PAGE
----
Thursday, December 10, 2009

Dvir, Bardy and Mistaken Identity

I first met Dvir Cafri through the English-speaking folk community in Israel, and more specifically through my dear friend Joanna, who started our group, Et al. Dvir is a fantastic musician—he plays guitar and sings beautifully.

Dvir is also a translator who owns his own business, Bardy Translations. He’s hard-working, honest and dedicated. I’ve often seen him take out his laptop and get cracking during rehearsal breaks, when the rest of us were standing around shooting the breeze. Dvir takes his work, and his deadlines, seriously.

Dvir is also the victim of a particularly unfortunate case of mistaken identity.

There’s another guy out there, a Yaron Broderson, who also calls himself Uriel Bardi, who also conducts business in the translation field. In both Hebrew and English, there is only a single letter’s difference between Broderson’s alias, Bardi (ברדי in Hebrew), and the name of Dvir’s long-standing translation company, Bardy (בארדי in Hebrew). Unfortunately, Broderson is—how shall I say this politely?—nothing at all like Dvir, and the business community has gotten wise to that fact. Customers are warning each other against Broderson, apparently with good reason (at least one journalist has written about his alleged acts of fraud and other improper practices)—but as Murphy’s Law would have it, Dvir has been catching some of the fallout due to the similarity between the name of his business and Broderson’s adopted alias. Apparently, quite a few people think that Dvir, rather than Broderson, is the one to be avoided.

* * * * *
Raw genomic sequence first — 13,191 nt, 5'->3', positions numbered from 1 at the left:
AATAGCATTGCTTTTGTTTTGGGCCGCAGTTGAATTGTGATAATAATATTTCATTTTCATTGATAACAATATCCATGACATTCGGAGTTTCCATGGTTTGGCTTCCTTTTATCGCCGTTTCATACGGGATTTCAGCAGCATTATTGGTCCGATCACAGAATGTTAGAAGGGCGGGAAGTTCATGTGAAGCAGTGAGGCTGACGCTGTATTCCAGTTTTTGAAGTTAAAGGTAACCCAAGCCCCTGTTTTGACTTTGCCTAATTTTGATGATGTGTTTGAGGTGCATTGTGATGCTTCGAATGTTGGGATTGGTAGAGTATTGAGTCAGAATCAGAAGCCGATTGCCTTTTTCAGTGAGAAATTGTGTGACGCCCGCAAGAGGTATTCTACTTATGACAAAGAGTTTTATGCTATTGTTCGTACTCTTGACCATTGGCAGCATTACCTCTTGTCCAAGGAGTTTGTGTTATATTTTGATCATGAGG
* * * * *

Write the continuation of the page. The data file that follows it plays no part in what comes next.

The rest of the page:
So I wanted to get out there and say: listen, people, you’ve got the wrong guy. I’ve known Dvir Cafri of Bardy Translations personally for quite a few years now. Dvir is honest, decent and diligent. His firm, Bardy Translations, is excellent and reliable.

Dvir Cafri is not Yaron Broderson. He has no connection with Broderson or with his alias, Uriel Bardi, in any way whatsoever. Nor is there any relationship at all between Bardy Translations and the alias, Bardi, that Broderson adopted.

Dvir is also a wonderful musician, if you should ever happen to need one.

And if you ask nicely, I’m sure that Dvir would be willing to show you photos of his wife and little daughter, who must be two of the luckiest ladies in the world.

Oh, one final thing. Dvir didn’t ask me to write this post. I wrote it on my own initiative when I heard what had happened, and got Dvir’s permission to post it afterwards.

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